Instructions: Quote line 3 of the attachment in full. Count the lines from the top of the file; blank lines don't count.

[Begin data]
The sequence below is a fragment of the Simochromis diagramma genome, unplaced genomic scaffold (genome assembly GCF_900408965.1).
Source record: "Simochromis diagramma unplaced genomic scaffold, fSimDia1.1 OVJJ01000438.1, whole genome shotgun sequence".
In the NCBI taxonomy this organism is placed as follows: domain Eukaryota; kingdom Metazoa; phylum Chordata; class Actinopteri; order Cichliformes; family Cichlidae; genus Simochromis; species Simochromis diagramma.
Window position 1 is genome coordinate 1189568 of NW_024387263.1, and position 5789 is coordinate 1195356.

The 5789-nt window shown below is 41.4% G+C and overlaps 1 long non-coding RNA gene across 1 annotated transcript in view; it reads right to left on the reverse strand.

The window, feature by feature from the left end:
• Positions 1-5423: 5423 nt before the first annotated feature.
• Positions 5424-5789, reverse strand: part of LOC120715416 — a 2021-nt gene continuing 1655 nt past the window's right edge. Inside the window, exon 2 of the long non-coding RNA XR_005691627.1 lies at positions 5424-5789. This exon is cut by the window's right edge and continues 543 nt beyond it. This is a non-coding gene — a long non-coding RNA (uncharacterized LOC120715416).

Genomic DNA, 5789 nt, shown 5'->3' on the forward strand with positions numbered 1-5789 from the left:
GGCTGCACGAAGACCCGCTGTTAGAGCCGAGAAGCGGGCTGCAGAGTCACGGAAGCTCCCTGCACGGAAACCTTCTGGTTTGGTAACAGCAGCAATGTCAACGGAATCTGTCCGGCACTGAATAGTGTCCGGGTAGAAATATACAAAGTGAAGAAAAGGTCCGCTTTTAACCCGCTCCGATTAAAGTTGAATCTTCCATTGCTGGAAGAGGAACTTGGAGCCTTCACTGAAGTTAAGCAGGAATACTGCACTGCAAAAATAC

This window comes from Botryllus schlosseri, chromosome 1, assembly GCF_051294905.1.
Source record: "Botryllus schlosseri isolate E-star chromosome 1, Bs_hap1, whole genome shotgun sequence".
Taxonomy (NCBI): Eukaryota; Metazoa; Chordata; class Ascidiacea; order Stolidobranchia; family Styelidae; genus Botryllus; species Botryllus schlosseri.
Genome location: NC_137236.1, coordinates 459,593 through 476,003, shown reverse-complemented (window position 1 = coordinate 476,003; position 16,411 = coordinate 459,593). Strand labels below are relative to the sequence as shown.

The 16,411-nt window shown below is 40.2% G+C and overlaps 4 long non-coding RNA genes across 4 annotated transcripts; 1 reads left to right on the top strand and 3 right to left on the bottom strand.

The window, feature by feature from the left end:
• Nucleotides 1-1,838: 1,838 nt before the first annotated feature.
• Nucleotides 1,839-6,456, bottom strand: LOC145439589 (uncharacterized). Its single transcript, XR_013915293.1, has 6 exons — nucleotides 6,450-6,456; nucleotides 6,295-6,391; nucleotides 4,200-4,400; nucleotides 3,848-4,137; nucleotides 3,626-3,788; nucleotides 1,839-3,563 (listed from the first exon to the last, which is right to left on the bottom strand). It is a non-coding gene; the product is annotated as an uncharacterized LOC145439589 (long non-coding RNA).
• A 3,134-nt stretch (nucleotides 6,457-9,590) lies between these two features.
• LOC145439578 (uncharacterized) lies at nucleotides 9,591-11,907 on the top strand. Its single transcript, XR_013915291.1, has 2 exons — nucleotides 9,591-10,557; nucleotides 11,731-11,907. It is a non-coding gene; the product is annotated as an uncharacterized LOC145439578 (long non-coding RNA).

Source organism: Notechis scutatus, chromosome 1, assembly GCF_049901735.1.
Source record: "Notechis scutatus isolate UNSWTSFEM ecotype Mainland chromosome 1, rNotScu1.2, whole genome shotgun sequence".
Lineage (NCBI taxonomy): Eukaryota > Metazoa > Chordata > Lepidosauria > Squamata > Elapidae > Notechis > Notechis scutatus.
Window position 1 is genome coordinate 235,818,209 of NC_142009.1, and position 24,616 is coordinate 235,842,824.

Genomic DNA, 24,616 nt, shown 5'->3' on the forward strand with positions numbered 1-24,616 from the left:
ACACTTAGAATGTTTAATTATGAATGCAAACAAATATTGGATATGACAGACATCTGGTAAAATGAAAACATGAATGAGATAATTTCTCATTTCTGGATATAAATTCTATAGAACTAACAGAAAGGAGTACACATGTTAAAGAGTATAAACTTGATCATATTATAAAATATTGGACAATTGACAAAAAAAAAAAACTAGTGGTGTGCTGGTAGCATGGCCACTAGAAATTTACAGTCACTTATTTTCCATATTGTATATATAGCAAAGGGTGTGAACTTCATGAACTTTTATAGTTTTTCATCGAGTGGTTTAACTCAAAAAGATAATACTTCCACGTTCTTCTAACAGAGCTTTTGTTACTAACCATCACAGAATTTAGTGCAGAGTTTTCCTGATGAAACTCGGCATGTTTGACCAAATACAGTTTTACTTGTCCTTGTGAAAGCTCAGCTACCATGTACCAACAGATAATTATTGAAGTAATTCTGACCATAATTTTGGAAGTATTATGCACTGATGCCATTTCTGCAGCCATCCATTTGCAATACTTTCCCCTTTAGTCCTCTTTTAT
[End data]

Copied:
In the NCBI taxonomy this organism is placed as follows: domain Eukaryota; kingdom Metazoa; phylum Chordata; class Actinopteri; order Cichliformes; family Cichlidae; genus Simochromis; species Simochromis diagramma.